Two weeks ago I made a few statements about mapping that I now regret. In my post on networking, I argued that networks provided a link between statistically driven text analysis and the visually driven map. Networks could be used to visualize topic models or other textual analysis outputs. Networks could also provide a more mathematically rigid framework for maps (thinking specifically of ORBIS). This week, I realized that most historical uses of maps are actually very mathematically or statistically driven. Especially projects, like Andrew Beveridge’s work on racial segregation, that are GIS based using national level databases.
I also learned that geography and mapping ask similar questions compared to my field of environmental history. In some ways, geographers have even moved past determinist ideas of nature that sometimes drive environmental historical scholarship. In Tim Cresswell’s introductory textbook, I realized that many of the ideas have a strong relevance to my potential dissertation topic. While the idea of regionalism is mostly passe in Geography, the idea of the “region” of the United States could have an interest for my work on Federal environmental policies and the impact of policy on region. Other humanities driven geographical frameworks ask similar questions of movement and space over time that I would be interested in exploring in map driven portions of my dissertation.
The digital and spatial history are a particularly happy marriage as they have similar strengths: changing scales, computing large quantities of data, and examining different perspectives. I hope to examine the “thick descriptions” which Todd Presner, et. al. use in HyperCities. The many disparate sources, layers, and perspectives can provide a variety of new meanings when placed in the same geographical space. A major caveat of HyperCities being that it doesn’t actually work on my computer (Google Earth plugin not available for linux. I guess I’m not the intended audience for their work?). From the introduction’s caveats, functioning is not a major goal of the project which is intended to be “prototypes, experiments, code modules, and projects that more or less work.”1)Todd Presner, David Shepard, and Yoh Kawano, Hypercities: Thick Mapping in the Digital Humanities (Harvard University Press, 2014), 13. Most dissertation committees won’t accept an idea of a map, unfortunately.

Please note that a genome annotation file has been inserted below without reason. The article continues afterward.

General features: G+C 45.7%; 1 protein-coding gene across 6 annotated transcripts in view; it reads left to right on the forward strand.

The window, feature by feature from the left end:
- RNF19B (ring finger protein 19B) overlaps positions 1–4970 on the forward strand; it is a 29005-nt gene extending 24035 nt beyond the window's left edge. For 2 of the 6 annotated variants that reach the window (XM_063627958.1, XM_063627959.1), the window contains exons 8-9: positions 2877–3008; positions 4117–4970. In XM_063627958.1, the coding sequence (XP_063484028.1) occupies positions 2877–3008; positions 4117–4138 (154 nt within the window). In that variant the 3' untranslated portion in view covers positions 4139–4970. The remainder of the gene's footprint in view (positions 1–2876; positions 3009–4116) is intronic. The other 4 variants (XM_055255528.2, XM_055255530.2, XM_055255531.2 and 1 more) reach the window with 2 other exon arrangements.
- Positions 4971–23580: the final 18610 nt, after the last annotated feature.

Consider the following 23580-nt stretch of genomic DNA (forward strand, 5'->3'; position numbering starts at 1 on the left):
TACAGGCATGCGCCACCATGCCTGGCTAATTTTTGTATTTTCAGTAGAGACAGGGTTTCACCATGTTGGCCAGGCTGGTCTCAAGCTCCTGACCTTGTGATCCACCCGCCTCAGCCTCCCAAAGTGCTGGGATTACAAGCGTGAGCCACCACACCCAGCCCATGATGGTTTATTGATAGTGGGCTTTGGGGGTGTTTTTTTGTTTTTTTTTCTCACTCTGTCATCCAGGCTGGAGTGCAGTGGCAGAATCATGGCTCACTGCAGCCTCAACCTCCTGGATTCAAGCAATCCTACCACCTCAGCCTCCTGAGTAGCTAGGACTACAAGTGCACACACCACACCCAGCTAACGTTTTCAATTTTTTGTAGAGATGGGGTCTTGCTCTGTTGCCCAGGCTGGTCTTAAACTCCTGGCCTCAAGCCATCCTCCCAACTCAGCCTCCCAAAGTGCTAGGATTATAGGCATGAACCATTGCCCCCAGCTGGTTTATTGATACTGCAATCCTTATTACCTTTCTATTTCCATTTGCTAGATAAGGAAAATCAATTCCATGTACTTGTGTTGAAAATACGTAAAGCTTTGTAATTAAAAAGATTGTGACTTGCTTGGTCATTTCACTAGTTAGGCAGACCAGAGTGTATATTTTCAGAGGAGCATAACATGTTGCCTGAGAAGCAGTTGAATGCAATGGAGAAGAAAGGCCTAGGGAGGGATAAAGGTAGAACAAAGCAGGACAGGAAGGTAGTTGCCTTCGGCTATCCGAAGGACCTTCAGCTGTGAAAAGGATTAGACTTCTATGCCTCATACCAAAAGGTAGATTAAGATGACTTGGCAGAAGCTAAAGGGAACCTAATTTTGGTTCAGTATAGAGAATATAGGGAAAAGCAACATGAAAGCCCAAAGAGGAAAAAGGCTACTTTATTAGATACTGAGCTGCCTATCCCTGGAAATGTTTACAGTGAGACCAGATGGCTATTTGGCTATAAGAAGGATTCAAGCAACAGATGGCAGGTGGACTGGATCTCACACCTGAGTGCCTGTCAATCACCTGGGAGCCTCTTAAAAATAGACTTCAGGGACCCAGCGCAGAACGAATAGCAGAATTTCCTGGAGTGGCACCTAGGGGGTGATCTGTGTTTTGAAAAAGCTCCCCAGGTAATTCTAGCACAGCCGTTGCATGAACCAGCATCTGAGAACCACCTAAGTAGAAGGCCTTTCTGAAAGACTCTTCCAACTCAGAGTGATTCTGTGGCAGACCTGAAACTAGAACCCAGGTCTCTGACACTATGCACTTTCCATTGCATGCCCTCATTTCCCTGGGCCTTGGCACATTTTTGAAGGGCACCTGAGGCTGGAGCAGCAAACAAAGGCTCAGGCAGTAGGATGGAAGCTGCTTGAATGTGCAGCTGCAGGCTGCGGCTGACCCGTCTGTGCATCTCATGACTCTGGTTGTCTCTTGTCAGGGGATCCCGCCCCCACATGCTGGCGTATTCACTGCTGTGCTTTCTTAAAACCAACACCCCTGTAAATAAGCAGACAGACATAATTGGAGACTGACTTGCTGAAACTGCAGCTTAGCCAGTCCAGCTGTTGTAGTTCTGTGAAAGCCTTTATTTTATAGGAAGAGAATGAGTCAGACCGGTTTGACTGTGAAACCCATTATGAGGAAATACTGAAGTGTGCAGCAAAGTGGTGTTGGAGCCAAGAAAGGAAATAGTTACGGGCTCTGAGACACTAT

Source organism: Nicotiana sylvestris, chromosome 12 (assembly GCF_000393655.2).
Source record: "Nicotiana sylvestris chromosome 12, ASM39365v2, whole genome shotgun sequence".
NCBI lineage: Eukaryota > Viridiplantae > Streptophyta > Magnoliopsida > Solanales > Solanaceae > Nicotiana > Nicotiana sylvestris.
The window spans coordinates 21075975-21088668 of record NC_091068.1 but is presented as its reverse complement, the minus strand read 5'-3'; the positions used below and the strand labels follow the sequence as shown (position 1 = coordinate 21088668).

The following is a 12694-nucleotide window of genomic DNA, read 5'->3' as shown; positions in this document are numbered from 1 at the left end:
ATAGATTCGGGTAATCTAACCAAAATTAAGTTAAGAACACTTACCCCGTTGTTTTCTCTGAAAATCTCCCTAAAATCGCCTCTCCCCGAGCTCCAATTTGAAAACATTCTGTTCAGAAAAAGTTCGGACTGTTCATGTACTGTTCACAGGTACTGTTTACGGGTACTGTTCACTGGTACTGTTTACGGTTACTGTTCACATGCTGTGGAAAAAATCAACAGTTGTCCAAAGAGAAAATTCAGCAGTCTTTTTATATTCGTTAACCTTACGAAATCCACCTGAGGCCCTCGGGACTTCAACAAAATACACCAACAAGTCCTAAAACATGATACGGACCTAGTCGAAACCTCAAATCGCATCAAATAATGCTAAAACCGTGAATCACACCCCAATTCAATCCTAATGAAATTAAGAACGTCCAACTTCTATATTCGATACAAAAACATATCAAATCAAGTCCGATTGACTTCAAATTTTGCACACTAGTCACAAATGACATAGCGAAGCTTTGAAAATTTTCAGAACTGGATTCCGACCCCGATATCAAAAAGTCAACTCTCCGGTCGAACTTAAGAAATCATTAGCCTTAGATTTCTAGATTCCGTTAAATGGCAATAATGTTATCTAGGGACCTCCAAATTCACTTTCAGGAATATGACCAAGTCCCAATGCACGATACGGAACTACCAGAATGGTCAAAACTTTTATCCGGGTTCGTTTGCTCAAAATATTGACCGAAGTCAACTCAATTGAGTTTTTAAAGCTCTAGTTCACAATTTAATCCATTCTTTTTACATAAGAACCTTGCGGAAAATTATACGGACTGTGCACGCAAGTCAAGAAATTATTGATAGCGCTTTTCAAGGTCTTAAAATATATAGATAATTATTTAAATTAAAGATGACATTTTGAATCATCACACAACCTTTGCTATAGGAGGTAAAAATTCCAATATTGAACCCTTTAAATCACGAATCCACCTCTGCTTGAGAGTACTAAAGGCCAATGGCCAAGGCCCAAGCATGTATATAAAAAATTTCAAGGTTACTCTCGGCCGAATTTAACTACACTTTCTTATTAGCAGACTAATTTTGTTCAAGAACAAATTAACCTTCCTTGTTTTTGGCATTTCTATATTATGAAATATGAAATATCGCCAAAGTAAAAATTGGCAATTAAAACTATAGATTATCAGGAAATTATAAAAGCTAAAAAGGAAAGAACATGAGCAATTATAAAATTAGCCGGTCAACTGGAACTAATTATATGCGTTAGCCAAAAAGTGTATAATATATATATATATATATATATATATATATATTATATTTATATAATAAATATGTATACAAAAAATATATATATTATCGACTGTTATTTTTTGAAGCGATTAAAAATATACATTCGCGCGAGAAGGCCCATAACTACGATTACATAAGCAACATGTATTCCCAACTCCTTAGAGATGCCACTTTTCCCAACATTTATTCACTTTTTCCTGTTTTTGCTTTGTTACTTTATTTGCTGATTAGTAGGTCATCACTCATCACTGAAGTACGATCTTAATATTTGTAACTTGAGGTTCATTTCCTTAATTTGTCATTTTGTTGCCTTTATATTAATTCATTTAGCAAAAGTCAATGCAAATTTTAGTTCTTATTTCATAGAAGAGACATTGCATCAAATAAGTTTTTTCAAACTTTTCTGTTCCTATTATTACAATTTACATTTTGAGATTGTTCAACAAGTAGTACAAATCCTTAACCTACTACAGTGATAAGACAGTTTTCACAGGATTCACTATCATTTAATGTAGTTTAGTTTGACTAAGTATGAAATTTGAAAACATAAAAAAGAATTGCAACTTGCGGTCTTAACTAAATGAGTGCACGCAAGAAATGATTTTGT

I also have to be aware of the many challenges that humanities GIS practitioners have in Spatial Humanities. There appears to be a major gap between the theory of HyperCities and the reality of Spatial Humanities, that is not a function of technological expertise. Where one set of authors show the possibilities of mapping complex humanities data, the others explain the difficulty inherent in formatting the complex heterogeneous data of the material world into a comparable homogeneous format comparable in GIS software.
As I plan to document changes in the physical world over time and rigorously examine policy decisions, statistically where applicable, geographical perspectives hold much promise for me. There are many possibilities as long as I can ensure that my work does not become one of the unreproducible prototypes that litter digital history.
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|1.||↑||Todd Presner, David Shepard, and Yoh Kawano, Hypercities: Thick Mapping in the Digital Humanities (Harvard University Press, 2014), 13.|